No system will guarantee that the most viable ideas float to the top. But by combining the right participants with the right incentives, innovation teams can greatly increase the number of quality ideas entering the funnel. And that leaves just one more key phase.

Close the loop with iterative testing

Far more important than soliciting or prioritizing ideas is making it clear that your efforts are about more than just ‘innovation theater.’ Employee participation is a fickle beast that requires careful attention. Author and consultant, Ron Ashkenas, provides innovation teams with some sound advice:

With the right encouragement, people will submit ideas. But they’ll want to know that their “brilliant” ideas are given full consideration — and if they’re not chosen or implemented, they’ll want to know why. Managing these messages in a personalized way, when hundreds of people are involved, can be logistically challenging. But without this kind of feedback, ideation can be demoralizing…unless you have a process to manage these ideas, you run the risk of wasting not only the content, but also the goodwill that comes with it.

Proven techniques range from simple thank you emails to all participants to enabling participants to continue working on their idea in some capacity if it is selected. The innovation and product teams that we work with at Alpha take this one step further. Every single idea that scores high enough in employee voting receives special designation and automatically gets turned into an experiment that leads to meaningful customer insights.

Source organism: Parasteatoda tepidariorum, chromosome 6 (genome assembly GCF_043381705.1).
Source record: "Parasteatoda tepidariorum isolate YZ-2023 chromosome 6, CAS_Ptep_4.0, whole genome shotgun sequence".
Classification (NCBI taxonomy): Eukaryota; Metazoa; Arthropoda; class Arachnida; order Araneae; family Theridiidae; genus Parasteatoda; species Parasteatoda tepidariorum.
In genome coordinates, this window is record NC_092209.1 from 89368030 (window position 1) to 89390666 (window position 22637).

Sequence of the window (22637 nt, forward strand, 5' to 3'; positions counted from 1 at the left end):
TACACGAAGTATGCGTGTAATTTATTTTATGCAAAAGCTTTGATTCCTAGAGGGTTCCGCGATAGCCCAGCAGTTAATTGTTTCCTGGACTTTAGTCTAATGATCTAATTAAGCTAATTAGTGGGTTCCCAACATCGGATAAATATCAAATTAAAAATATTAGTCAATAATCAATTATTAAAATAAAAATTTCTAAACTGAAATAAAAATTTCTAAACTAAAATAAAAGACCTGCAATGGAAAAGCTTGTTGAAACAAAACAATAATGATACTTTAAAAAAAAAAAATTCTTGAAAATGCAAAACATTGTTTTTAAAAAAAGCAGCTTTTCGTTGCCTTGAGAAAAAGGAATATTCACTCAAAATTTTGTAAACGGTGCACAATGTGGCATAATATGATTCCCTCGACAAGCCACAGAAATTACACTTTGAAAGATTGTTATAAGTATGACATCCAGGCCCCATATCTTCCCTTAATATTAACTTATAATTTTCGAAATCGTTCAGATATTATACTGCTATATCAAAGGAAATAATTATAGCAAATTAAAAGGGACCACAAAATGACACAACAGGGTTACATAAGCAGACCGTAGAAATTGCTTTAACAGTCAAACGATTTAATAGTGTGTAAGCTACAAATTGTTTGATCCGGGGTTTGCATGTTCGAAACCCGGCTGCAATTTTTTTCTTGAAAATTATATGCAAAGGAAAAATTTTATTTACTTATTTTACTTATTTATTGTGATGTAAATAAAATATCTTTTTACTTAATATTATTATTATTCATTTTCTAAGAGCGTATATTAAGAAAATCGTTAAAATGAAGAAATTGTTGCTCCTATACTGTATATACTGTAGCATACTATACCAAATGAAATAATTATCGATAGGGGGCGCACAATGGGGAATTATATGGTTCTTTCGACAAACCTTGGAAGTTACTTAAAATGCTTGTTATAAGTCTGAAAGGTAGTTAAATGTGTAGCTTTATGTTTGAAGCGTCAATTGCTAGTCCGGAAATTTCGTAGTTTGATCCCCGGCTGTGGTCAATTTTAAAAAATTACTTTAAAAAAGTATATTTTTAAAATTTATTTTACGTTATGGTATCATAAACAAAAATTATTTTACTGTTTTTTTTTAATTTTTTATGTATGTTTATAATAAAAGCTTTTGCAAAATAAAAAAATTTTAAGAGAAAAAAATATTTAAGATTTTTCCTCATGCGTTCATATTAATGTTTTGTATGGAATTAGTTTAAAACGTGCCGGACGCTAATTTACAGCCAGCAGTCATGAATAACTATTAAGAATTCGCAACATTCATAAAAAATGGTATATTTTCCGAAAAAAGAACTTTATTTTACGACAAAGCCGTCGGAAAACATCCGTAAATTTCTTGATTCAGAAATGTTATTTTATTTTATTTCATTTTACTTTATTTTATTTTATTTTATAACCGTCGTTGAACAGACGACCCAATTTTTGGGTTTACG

chartsBut at this early juncture, it can be nearly impossible to get the buy-in and resources to engineer an early version of an idea and put it in front of existing customers. It’s simply too risky and expensive. That’s why forward-thinking teams embrace experiments that instead leverage interactive prototypes and generating qualitative and quantitative feedback from targeted user panelists. If a concept shows promise, it will typically undergo multiple iterations, each time becoming more clearly defined. Facilitators then export this data as a report that they share directly with the original submitter.

Closing the loop with iterative testing is key to democratizing ideation, as it greatly increases morale across departments. Employees perceive their ideas as getting a fair shot and generating meaningful user insights reinforces the ethos of customer-centricity.

Key technologies and techniques can enable an organization to tap into a diverse employee base, and greatly improve the total of quality customer-facing ideas. Innovation and product teams that follow the steps outlined are positioned to not only impact organizational culture, but also prepare the company for the future of their industry.

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Michael Williams